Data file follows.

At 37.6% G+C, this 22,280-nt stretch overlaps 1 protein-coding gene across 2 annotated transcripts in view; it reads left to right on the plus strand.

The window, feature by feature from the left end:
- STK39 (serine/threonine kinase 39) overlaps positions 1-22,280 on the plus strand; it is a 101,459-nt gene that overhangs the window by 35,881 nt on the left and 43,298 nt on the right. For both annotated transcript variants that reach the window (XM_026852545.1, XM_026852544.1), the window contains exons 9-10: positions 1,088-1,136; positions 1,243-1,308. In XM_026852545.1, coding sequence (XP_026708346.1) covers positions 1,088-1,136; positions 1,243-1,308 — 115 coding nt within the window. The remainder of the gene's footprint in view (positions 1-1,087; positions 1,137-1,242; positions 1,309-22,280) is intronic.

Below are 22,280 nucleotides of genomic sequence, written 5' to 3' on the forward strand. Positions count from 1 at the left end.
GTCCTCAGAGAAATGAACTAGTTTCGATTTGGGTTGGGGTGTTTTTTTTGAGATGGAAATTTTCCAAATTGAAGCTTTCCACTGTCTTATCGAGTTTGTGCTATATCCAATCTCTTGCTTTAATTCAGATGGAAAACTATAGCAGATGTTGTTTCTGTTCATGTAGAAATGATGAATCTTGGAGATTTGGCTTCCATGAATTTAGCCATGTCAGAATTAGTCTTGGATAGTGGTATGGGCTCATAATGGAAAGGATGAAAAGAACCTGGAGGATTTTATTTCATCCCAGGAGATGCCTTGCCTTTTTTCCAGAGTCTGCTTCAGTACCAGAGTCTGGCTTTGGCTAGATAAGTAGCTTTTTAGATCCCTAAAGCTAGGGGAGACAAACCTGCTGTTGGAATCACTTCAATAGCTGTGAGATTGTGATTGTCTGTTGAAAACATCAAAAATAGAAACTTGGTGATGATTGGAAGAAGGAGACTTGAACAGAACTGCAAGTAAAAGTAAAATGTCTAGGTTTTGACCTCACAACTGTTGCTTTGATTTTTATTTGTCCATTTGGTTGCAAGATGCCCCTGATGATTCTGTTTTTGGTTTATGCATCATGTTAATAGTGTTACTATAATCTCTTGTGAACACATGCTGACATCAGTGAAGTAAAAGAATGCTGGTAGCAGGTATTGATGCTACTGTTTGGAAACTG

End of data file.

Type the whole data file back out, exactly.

At 37.6% G+C, this 22,280-nt stretch overlaps 1 protein-coding gene across 2 annotated transcripts in view; it reads left to right on the plus strand.

The window, feature by feature from the left end:
- STK39 (serine/threonine kinase 39) overlaps positions 1-22,280 on the plus strand; it is a 101,459-nt gene that overhangs the window by 35,881 nt on the left and 43,298 nt on the right. For both annotated transcript variants that reach the window (XM_026852545.1, XM_026852544.1), the window contains exons 9-10: positions 1,088-1,136; positions 1,243-1,308. In XM_026852545.1, coding sequence (XP_026708346.1) covers positions 1,088-1,136; positions 1,243-1,308 — 115 coding nt within the window. The remainder of the gene's footprint in view (positions 1-1,087; positions 1,137-1,242; positions 1,309-22,280) is intronic.

Below are 22,280 nucleotides of genomic sequence, written 5' to 3' on the forward strand. Positions count from 1 at the left end.
GTCCTCAGAGAAATGAACTAGTTTCGATTTGGGTTGGGGTGTTTTTTTTGAGATGGAAATTTTCCAAATTGAAGCTTTCCACTGTCTTATCGAGTTTGTGCTATATCCAATCTCTTGCTTTAATTCAGATGGAAAACTATAGCAGATGTTGTTTCTGTTCATGTAGAAATGATGAATCTTGGAGATTTGGCTTCCATGAATTTAGCCATGTCAGAATTAGTCTTGGATAGTGGTATGGGCTCATAATGGAAAGGATGAAAAGAACCTGGAGGATTTTATTTCATCCCAGGAGATGCCTTGCCTTTTTTCCAGAGTCTGCTTCAGTACCAGAGTCTGGCTTTGGCTAGATAAGTAGCTTTTTAGATCCCTAAAGCTAGGGGAGACAAACCTGCTGTTGGAATCACTTCAATAGCTGTGAGATTGTGATTGTCTGTTGAAAACATCAAAAATAGAAACTTGGTGATGATTGGAAGAAGGAGACTTGAACAGAACTGCAAGTAAAAGTAAAATGTCTAGGTTTTGACCTCACAACTGTTGCTTTGATTTTTATTTGTCCATTTGGTTGCAAGATGCCCCTGATGATTCTGTTTTTGGTTTATGCATCATGTTAATAGTGTTACTATAATCTCTTGTGAACACATGCTGACATCAGTGAAGTAAAAGAATGCTGGTAGCAGGTATTGATGCTACTGTTTGGAAACTG